Major Investment Plans for American Rail Networks

With forecasts of significant growth in the quantity of goods that will be transported in the coming years it is vital that the intermodal freight networks continue to be developed and upgraded in order to be able to accommodate that increase. After enduring a period of decline the American rail network has seen a return to relevance in recent years as the road transport that had largely displaced rail became much more expensive. This focus on efficiency in freight transport has inspired redevelopment and expansion of the American rail networks as the cost effectiveness of rail freight continues to surpass trucking costs. This development of the American rail networks and freight handling facilities is being backed by an investment of $24.5 billion in the rail networks by the nation’s major freightrailroad companies. Of this, $13 billion is earmarked for capital expenditure to be used for the enhancement of their physical infrastructure and safety systems1 that is necessary to keep pace with the increased capacity being demanded of the system. This expenditure is being used in part to create more intermodal freight terminals to facilitate an ever greater efficiency of train to truck transfers. There are also significant investments being made by many companies in new rolling stock with the aim…
read more »

The Key to the Cost Effectiveness of Intermodal Shipping

Intermodal shipping is undeniably the most cost effective way to transport bulk cargo because of its integrated use of sea, rail and truck transport to deliver goods in the quickest, most direct way possible. The development of freight handling technologies that allow individual cargos to be tracked from their source to their delivery have contributed to the effectiveness and speed with which cargo can be transported across large distances, but it is the standardization of shipping containers that makes this efficient handling of freight possible. Since their worldwide acceptance in the 1970s, shipping containers have increased the efficiency of transporting goods by reducing handling times when unloading ships and reloading the same cargo onto trains or trucks. The containerization of bulk freight made it possible to develop port facilities that can handle vast numbers of containers in a single day, with the world’s largest port, Shanghai, estimated to have handled 31.7 million containers in 2011 alone1. Alongside the development of increasingly efficient infrastructure in modern ports, the growth in the size of container ships has seen the average transport vessel able to carry 8,000 containers at once, and may transport as many as 200,000 containers in a single year2. Obviously the key to all of this efficiently handled cargo…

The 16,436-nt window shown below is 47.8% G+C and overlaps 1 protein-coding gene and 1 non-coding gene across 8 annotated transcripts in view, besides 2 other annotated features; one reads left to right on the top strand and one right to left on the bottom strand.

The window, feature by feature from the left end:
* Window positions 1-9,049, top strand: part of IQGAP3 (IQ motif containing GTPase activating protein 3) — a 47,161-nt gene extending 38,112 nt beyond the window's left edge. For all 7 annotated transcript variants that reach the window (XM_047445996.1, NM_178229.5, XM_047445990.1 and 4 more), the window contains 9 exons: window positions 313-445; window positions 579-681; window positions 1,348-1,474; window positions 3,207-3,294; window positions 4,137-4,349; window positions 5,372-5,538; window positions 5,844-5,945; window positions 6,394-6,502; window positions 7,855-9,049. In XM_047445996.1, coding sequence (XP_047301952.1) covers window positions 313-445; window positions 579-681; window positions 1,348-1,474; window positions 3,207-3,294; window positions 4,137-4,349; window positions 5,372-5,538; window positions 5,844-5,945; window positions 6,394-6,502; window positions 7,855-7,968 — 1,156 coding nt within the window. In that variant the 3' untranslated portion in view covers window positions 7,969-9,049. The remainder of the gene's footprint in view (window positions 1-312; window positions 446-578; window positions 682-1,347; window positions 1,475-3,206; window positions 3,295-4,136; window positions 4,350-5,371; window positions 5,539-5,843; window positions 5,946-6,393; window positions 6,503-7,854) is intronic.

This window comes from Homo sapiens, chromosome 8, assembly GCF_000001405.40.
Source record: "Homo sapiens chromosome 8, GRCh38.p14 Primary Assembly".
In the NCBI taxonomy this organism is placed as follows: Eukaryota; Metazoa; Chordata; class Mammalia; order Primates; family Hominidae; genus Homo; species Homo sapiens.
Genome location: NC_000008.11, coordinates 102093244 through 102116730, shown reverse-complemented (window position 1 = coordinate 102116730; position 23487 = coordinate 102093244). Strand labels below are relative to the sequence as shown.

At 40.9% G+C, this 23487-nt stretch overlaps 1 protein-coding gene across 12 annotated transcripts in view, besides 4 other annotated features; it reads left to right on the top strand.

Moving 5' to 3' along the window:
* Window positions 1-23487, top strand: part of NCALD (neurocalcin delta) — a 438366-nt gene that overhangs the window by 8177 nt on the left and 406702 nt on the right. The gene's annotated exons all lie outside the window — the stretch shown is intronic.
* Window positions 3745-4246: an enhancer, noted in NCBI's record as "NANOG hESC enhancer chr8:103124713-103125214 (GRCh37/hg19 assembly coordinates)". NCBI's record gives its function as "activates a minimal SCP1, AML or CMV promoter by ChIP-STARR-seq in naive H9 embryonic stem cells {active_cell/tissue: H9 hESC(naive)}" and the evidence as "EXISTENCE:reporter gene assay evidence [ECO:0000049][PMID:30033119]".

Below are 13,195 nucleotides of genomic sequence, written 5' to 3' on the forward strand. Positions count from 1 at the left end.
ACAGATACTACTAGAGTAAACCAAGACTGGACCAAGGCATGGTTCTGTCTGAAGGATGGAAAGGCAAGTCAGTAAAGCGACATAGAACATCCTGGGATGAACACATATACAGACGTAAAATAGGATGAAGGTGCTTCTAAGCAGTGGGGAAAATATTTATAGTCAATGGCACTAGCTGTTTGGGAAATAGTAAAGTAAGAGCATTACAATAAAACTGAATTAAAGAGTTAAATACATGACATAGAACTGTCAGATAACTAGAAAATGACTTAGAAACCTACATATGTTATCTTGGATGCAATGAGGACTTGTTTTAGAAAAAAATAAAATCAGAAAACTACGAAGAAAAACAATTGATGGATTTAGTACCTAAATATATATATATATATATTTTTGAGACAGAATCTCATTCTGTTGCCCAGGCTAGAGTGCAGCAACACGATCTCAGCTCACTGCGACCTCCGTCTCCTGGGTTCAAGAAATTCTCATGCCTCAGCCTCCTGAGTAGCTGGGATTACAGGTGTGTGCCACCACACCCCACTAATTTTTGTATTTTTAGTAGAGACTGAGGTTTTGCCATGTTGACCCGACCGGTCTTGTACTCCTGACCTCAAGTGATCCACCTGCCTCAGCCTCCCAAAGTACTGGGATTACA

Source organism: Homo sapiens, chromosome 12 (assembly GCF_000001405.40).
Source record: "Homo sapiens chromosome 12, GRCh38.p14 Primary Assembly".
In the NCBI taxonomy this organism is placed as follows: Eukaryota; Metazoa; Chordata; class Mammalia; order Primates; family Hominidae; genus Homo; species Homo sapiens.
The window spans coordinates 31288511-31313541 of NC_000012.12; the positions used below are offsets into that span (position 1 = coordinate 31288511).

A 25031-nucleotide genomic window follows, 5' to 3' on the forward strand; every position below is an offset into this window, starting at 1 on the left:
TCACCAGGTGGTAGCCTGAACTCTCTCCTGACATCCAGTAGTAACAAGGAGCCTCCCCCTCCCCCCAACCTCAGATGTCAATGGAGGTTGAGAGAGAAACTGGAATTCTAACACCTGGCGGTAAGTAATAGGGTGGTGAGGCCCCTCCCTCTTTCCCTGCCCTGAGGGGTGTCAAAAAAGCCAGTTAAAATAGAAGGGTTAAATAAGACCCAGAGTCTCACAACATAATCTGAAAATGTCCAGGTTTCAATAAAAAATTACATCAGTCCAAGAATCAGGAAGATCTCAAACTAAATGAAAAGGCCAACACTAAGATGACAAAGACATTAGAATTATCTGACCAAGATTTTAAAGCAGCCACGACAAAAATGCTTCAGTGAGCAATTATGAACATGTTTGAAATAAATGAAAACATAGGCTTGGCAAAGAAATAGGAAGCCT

read more »

The History of Shipping Containers

People have been shipping cargo around the world for thousands of years, and the logistics of loading, unloading, and reloading goods, has always proved to be costly, time consuming and inefficient. The huge increase in the amount of cargo during the 20th century meant that solutions had to be found for the problems of cargo handling, and this drive towards greater efficiency and cost effectiveness led to the development of the intermodal freight networks that crisscross the globe. The key to the development of the most efficient cargo handling system ever conceived, however, was the invention of the shipping container. Contrary to popular belief, the shipping container wasn’t invented by the Chinese. In fact, the first shipping container design was patented in America by Malcolm McLean1 in 1956. McLean was the owner of the fifth largest trucking company in the United States, and he saw the truck loading and unloading process as being costly because of its inefficiency. This led to his development of pre-loadable containers that could be set onto trucks as a unit, considerably reducing handling time, and therefore costs. Early attempts at developing this into a standardized system for freight handling were unsuccessful until the U.S. Navy…
read more »